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Question: Prove that $\lim_{x\to\infty}f(x) = \lim_{x\to-\infty}f(-x)$

My Work:

If $\lim_{x\to\infty}f(x) = l$: by definition: $\forall \varepsilon > 0, \exists N$ such that if $x > N$, then $\vert f(x) - l \vert < \varepsilon$

Substitute $-x$ for $x$ that is $-x > N$, then $\vert f(-x) - l \vert < \varepsilon$

but $-x > N$ does not imply $x < N$ which is needed to satisfy the condition and show $\lim_{x\to-\infty}f(-x)$

What am I overlooking?

Thanks

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1 Answer 1

up vote 3 down vote accepted

Hint: By the definition of limit as $x\to-\infty$, we want to show that for any $\epsilon \gt 0$, there exists an $M$ such that $|f(-x)-l|\lt \epsilon$ whenever $x\lt -M$.

Now let $M=N$, where the $N=N_\epsilon$ is as you described. Note that $x\gt N$ iff $-x\lt -N$.

An alternate definition of limit as $x\to-\infty$ is to ask that for every $\epsilon\gt 0$, there exists an $M$ such that $|g(u)-l|\lt \epsilon$ if $u\lt M$.

In that case, let $M=-N$. Note that $x\gt N$ iff $-x\lt -N$ iff $-x\lt M$.

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There seems to be a confusion of the definition. I thought for $\lim_{x\to-\infty}f(x) = l$ it was whenever $x < N$ and not $x < -N$? ... –  mathnoob Oct 16 '12 at 3:17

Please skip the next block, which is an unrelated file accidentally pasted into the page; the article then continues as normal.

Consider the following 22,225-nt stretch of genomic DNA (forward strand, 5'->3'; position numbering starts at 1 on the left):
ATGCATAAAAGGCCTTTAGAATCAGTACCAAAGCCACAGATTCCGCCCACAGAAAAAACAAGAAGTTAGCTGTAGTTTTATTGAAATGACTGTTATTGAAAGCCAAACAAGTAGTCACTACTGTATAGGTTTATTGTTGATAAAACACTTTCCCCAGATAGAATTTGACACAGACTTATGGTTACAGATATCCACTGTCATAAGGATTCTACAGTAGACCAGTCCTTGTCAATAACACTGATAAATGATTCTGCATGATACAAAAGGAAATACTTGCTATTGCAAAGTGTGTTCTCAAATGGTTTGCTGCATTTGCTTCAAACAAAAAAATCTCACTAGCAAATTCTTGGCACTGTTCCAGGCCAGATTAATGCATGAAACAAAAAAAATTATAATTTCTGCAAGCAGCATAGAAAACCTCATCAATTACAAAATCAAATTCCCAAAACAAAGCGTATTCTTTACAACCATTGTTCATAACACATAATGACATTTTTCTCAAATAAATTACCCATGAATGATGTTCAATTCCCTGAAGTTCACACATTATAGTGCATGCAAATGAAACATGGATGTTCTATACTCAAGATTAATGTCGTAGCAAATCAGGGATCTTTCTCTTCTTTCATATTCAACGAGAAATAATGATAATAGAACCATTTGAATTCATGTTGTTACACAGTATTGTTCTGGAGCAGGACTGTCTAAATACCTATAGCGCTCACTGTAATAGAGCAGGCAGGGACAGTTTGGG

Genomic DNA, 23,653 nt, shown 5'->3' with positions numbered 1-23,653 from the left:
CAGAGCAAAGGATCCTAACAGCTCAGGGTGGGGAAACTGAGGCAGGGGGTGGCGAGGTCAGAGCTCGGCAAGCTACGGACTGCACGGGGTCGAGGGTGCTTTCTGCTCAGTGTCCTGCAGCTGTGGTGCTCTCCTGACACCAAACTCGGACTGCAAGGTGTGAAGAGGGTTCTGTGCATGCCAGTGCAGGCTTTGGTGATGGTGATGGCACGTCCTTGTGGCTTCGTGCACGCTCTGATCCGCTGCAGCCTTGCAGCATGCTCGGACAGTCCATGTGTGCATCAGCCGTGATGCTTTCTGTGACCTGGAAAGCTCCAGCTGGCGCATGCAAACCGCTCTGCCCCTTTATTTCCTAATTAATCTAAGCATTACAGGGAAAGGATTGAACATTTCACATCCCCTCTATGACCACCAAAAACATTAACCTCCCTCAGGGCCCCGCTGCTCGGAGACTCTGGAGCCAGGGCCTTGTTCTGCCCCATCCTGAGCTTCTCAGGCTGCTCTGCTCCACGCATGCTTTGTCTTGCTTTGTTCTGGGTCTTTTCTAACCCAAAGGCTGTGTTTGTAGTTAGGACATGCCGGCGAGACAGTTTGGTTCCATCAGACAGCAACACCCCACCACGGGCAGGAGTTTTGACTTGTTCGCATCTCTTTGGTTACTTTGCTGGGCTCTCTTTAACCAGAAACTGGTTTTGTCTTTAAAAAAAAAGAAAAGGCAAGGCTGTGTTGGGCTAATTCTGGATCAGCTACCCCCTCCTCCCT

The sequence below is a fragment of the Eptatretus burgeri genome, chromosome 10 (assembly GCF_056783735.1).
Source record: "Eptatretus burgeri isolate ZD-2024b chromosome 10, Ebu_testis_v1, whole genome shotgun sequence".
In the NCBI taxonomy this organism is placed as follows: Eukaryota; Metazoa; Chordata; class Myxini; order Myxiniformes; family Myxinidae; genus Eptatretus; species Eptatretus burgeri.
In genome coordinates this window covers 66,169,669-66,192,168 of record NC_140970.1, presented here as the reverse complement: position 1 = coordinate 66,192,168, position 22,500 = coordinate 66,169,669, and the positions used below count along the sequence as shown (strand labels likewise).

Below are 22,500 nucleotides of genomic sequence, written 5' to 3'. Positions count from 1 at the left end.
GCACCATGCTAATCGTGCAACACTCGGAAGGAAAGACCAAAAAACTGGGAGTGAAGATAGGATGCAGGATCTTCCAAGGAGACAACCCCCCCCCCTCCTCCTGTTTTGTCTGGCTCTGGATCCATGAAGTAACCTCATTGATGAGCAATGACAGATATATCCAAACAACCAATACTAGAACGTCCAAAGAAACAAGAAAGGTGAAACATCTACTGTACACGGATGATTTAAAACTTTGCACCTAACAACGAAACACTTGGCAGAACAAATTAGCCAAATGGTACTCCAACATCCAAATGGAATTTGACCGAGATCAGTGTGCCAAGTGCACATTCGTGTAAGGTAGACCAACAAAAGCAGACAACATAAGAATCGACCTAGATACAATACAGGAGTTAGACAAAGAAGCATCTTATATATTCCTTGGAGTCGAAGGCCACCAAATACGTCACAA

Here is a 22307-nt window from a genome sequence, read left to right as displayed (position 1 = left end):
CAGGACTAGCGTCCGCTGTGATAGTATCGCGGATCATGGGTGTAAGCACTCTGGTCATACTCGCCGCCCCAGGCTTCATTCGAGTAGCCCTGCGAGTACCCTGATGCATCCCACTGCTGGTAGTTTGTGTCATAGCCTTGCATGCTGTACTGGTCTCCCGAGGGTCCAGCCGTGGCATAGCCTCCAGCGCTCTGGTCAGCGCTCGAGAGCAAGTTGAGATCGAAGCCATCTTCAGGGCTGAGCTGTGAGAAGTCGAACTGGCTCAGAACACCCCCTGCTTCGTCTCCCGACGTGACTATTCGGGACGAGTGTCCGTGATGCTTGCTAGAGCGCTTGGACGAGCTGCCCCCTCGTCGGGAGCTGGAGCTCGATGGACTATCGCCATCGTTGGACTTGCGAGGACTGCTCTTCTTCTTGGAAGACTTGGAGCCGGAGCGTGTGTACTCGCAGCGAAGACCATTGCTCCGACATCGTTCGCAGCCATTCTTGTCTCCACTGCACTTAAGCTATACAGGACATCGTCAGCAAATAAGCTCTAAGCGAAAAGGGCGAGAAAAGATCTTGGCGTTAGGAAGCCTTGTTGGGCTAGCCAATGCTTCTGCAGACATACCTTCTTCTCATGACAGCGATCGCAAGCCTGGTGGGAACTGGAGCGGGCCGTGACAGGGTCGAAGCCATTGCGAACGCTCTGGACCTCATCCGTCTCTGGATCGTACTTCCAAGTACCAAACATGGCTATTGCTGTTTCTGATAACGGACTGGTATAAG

It depends on who does the definition. If you want to use yours, let $M=-N$. –  André Nicolas Oct 16 '12 at 3:21
    
Oh right because it is $\exists N$ so you can let it be whatever –  mathnoob Oct 16 '12 at 3:22
    
@mathnoob: I have also written out the details for the definition you are using. Essentially no change. –  André Nicolas Oct 16 '12 at 3:26
    
Ok thank you, I just confirmed the definition with someone else, they were using yours as well so maybe its preference. For this question, yours would be easier. –  mathnoob Oct 16 '12 at 3:31

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